U.S. Stocks' Afternoon Rally Sputters Out Late: Markets Wrap
A pedestrian is reflected in an electronic stock board outside a securities firm in Tokyo, Japan (Photographer: Tomohiro Ohsumi/Bloomberg)

U.S. Stocks' Afternoon Rally Sputters Out Late: Markets Wrap

(Bloomberg) -- U.S. stocks rallied back from a four-week low, with major averages bouncing off of key technical levels, but still ended down for the second straight day.

The S&P 500 recovered more than 1 percent from session lows, buoyed by tech shares. The rebound came after the gauge slumped through its 200-day moving average, a level that has provided downside support five times since February. The rally was hampered by falling Treasury yields, which weighed on financial firms.

Investors are still digesting the Federal Reserve’s latest decision and await Friday’s monthly jobs report for clues on the strength of the world’s largest economy.

“What we’re faced with here is a continuation of a strong economy, strong earnings and inflation creep that’s spooking the market on the fixed income side overall the last several months,” Chad Morganlander, a portfolio manager at Washington Crossing Advisors, said by phone. “Now, that to me is the thematic that’s going to play out not only today but going into the jobs number.”

Materials shares gained as trade talks between the U.S. and China got underway Thursday, but both sides dialed back expectations. Beijing won’t agree to preconditions that include abandoning its advanced manufacturing program and agreeing to cut the trade gap by a fixed amount, a Chinese official said. American delegates said earlier that a breakthrough is unlikely, and they might leave early if unsatisfied. Talks are expected to resume on Friday.

U.S. Stocks' Afternoon Rally Sputters Out Late: Markets Wrap

Investors are also weighing the meaning of the latest Fed gathering. The U.S. central bank kept rates on hold as expected on Wednesday, admitting inflation is near target without suggesting any need to accelerate its gradual hiking path.

More data points are rolling in: The U.S. trade deficit narrowed in March by the most in two years, while last week’s unemployment filings were below estimates and productivity gains remained lukewarm in the first quarter. Growth in U.S. service industries cooled in April to a four-month low and hiring eased, adding to signs the economy is off to a softer start this quarter, an Institute for Supply Management survey showed Thursday.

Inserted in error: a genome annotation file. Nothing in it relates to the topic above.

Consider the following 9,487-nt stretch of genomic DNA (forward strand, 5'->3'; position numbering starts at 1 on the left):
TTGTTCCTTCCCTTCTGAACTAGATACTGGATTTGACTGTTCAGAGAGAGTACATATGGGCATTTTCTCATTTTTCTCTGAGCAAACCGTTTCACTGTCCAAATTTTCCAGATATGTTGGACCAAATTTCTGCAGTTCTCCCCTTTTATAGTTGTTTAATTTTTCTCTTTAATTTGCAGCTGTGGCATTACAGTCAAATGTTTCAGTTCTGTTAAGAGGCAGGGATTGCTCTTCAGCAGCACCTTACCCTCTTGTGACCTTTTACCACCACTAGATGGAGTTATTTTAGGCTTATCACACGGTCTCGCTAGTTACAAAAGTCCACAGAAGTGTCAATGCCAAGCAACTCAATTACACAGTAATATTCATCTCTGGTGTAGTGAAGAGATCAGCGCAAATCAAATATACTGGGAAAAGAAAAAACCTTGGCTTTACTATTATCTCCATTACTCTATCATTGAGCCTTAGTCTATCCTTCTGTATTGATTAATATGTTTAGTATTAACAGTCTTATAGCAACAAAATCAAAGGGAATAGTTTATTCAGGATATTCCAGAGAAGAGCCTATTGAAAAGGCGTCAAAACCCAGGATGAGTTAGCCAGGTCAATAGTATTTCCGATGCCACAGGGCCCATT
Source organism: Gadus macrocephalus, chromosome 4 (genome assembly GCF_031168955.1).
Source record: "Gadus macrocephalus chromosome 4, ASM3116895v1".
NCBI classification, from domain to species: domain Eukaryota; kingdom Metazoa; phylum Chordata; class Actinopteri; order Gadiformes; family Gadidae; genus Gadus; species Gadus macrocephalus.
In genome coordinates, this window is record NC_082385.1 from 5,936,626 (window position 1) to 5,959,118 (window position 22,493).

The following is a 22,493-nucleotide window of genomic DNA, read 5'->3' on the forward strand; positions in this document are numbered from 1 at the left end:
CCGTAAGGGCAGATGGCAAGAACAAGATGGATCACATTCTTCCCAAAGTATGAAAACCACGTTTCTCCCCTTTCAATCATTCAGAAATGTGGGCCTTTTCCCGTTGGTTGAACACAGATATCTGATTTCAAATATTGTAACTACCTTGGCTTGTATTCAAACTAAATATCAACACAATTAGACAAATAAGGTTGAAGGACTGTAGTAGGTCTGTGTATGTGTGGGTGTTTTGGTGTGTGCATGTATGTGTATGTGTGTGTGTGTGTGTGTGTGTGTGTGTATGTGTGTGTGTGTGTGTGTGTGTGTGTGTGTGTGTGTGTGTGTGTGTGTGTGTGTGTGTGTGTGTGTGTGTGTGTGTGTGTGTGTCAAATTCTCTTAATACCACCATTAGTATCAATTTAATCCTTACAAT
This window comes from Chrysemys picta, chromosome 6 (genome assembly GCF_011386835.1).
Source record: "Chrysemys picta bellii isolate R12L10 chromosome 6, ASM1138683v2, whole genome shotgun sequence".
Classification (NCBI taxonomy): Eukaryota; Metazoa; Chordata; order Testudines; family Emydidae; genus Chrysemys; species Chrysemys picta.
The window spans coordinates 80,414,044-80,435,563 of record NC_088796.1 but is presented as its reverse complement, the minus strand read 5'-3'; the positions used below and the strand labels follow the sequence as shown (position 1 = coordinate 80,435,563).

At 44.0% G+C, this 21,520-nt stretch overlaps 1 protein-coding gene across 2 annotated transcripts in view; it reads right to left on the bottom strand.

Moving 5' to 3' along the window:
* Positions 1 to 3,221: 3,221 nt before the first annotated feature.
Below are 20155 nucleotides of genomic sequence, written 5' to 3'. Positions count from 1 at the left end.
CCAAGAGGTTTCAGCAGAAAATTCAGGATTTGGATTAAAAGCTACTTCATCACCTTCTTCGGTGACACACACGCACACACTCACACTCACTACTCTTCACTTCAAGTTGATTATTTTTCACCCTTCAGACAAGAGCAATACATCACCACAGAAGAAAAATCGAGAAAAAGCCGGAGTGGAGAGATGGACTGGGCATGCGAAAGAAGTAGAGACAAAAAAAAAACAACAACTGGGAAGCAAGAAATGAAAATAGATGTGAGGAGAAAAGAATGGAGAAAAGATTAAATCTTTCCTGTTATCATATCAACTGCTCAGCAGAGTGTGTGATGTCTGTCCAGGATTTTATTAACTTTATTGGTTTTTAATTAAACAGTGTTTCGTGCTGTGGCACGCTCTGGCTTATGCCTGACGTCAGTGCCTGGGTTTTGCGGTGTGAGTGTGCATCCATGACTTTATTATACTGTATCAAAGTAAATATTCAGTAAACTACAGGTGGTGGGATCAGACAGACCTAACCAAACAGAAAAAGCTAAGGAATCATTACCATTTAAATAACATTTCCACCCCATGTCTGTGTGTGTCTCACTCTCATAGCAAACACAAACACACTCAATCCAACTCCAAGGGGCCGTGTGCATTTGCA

European equities retreated following their rally a day earlier. In Asia, Hong Kong stocks underperformed just as Chinese smartphone maker Xiaomi Corp. filed for what’s expected to be the world’s biggest IPO since 2014.

West Texas oil gained as traders weighed a rise in stockpiles against concern about U.S. sanctions on Iran. Gold advanced.

Terminal users can read more in our markets live blog.

Some key events coming up during the remainder of this week:

  • The European Commission will present its spring economic forecasts, including growth, inflation, debt and deficit projections.
  • Payroll gains in the U.S. probably picked up in April, with the unemployment rate forecast to drop to 4 percent, according to surveys of economists before the data reports due Friday.
  • Earnings season continues, with Alibaba and HSBC Holdings Plc on Friday.
  • Reserve Bank of Australia releases its quarterly update of growth and inflation forecasts on Friday.
  • Berkshire Hathaway holds its annual shareholders meeting in Omaha, Nebraska on Saturday.

And these are the main moves in markets:


  • S&P 500 Index fell 0.2 percent as of 4:02 p.m. New York time, to the lowest in more than a week.
  • The Stoxx Europe 600 Index declined 0.7 percent, the largest drop in a week.
  • The U.K.’s FTSE 100 Index declined 0.5 percent, the first retreat in more than a week.
  • Germany’s DAX Index sank 0.9 percent.
  • The MSCI Emerging Market Index decreased 0.9 percent to its lowest in a week.


  • The Bloomberg Dollar Spot Index sank 0.3 percent.
  • The euro climbed 0.3 percent to $1.1983.
  • The British pound declined less than 0.05 percent to $1.357.
  • The Japanese yen jumped 0.6 percent to 109.20 per dollar, the largest climb in almost six weeks.


  • The yield on 10-year Treasuries decreased two basis points to 2.95 percent, the lowest in almost two weeks.
  • Germany’s 10-year yield fell five basis points to 0.53 percent.
  • Britain’s 10-year yield declined seven basis points to 1.39 percent.


  • West Texas Intermediate crude increased 0.8 percent to $68.46 a barrel.
  • Gold jumped 0.5 percent to $1,311.78 an ounce.
  • LME copper advanced 0.1 percent to $6,827 a metric ton.

©2018 Bloomberg L.P.

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